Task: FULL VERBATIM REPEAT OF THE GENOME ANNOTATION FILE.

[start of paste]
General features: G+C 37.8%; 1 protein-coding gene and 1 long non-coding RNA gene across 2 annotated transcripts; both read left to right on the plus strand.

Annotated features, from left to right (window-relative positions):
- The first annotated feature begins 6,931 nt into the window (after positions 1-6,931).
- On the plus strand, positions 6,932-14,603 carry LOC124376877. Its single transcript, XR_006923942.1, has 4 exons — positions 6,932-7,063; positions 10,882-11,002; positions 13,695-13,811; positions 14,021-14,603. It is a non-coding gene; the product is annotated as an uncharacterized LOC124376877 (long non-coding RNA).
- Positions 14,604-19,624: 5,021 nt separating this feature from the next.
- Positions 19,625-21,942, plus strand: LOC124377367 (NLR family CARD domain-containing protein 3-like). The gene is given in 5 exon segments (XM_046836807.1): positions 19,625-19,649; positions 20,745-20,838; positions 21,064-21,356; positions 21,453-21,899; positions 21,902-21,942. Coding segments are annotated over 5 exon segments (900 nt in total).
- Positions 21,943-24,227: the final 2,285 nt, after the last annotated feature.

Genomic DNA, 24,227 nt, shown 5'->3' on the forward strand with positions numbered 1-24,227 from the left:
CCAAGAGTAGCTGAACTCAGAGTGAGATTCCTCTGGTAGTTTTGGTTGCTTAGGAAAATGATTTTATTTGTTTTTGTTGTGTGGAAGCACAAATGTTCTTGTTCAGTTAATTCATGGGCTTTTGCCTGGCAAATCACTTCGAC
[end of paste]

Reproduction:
General features: G+C 37.8%; 1 protein-coding gene and 1 long non-coding RNA gene across 2 annotated transcripts; both read left to right on the plus strand.

Annotated features, from left to right (window-relative positions):
- The first annotated feature begins 6,931 nt into the window (after positions 1-6,931).
- On the plus strand, positions 6,932-14,603 carry LOC124376877. Its single transcript, XR_006923942.1, has 4 exons — positions 6,932-7,063; positions 10,882-11,002; positions 13,695-13,811; positions 14,021-14,603. It is a non-coding gene; the product is annotated as an uncharacterized LOC124376877 (long non-coding RNA).
- Positions 14,604-19,624: 5,021 nt separating this feature from the next.
- Positions 19,625-21,942, plus strand: LOC124377367 (NLR family CARD domain-containing protein 3-like). The gene is given in 5 exon segments (XM_046836807.1): positions 19,625-19,649; positions 20,745-20,838; positions 21,064-21,356; positions 21,453-21,899; positions 21,902-21,942. Coding segments are annotated over 5 exon segments (900 nt in total).
- Positions 21,943-24,227: the final 2,285 nt, after the last annotated feature.

Genomic DNA, 24,227 nt, shown 5'->3' on the forward strand with positions numbered 1-24,227 from the left:
CCAAGAGTAGCTGAACTCAGAGTGAGATTCCTCTGGTAGTTTTGGTTGCTTAGGAAAATGATTTTATTTGTTTTTGTTGTGTGGAAGCACAAATGTTCTTGTTCAGTTAATTCATGGGCTTTTGCCTGGCAAATCACTTCGAC